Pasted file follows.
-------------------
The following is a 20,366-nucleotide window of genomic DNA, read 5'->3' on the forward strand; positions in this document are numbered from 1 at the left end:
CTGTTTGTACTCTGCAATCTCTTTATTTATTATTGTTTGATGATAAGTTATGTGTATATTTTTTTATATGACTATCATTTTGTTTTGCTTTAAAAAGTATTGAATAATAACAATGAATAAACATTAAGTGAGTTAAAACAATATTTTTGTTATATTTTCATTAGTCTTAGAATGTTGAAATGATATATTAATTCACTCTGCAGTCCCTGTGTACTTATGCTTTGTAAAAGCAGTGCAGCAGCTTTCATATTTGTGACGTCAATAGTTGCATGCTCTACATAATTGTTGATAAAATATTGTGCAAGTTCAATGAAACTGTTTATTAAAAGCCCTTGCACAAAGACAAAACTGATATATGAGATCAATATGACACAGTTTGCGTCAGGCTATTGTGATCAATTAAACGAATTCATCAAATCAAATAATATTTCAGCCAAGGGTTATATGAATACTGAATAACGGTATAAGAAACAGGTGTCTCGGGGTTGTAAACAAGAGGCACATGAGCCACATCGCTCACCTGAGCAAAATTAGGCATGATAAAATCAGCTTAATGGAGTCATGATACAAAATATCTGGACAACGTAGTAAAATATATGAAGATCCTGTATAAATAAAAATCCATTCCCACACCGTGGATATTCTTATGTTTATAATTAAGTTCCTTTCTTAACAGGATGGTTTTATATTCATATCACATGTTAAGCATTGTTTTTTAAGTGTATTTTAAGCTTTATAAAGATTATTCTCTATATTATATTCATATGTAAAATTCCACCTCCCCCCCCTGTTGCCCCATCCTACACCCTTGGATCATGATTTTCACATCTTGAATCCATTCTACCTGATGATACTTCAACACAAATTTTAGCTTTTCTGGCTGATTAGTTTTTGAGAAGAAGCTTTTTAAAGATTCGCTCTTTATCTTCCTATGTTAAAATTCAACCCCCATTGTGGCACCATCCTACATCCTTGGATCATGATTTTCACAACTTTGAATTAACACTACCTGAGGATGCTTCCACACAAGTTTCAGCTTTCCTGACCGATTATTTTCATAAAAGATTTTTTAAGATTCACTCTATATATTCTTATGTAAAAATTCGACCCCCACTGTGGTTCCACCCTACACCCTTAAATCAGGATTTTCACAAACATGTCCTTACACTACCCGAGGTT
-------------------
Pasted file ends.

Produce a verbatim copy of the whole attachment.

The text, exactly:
The following is a 20,366-nucleotide window of genomic DNA, read 5'->3' on the forward strand; positions in this document are numbered from 1 at the left end:
CTGTTTGTACTCTGCAATCTCTTTATTTATTATTGTTTGATGATAAGTTATGTGTATATTTTTTTATATGACTATCATTTTGTTTTGCTTTAAAAAGTATTGAATAATAACAATGAATAAACATTAAGTGAGTTAAAACAATATTTTTGTTATATTTTCATTAGTCTTAGAATGTTGAAATGATATATTAATTCACTCTGCAGTCCCTGTGTACTTATGCTTTGTAAAAGCAGTGCAGCAGCTTTCATATTTGTGACGTCAATAGTTGCATGCTCTACATAATTGTTGATAAAATATTGTGCAAGTTCAATGAAACTGTTTATTAAAAGCCCTTGCACAAAGACAAAACTGATATATGAGATCAATATGACACAGTTTGCGTCAGGCTATTGTGATCAATTAAACGAATTCATCAAATCAAATAATATTTCAGCCAAGGGTTATATGAATACTGAATAACGGTATAAGAAACAGGTGTCTCGGGGTTGTAAACAAGAGGCACATGAGCCACATCGCTCACCTGAGCAAAATTAGGCATGATAAAATCAGCTTAATGGAGTCATGATACAAAATATCTGGACAACGTAGTAAAATATATGAAGATCCTGTATAAATAAAAATCCATTCCCACACCGTGGATATTCTTATGTTTATAATTAAGTTCCTTTCTTAACAGGATGGTTTTATATTCATATCACATGTTAAGCATTGTTTTTTAAGTGTATTTTAAGCTTTATAAAGATTATTCTCTATATTATATTCATATGTAAAATTCCACCTCCCCCCCCTGTTGCCCCATCCTACACCCTTGGATCATGATTTTCACATCTTGAATCCATTCTACCTGATGATACTTCAACACAAATTTTAGCTTTTCTGGCTGATTAGTTTTTGAGAAGAAGCTTTTTAAAGATTCGCTCTTTATCTTCCTATGTTAAAATTCAACCCCCATTGTGGCACCATCCTACATCCTTGGATCATGATTTTCACAACTTTGAATTAACACTACCTGAGGATGCTTCCACACAAGTTTCAGCTTTCCTGACCGATTATTTTCATAAAAGATTTTTTAAGATTCACTCTATATATTCTTATGTAAAAATTCGACCCCCACTGTGGTTCCACCCTACACCCTTAAATCAGGATTTTCACAAACATGTCCTTACACTACCCGAGGTT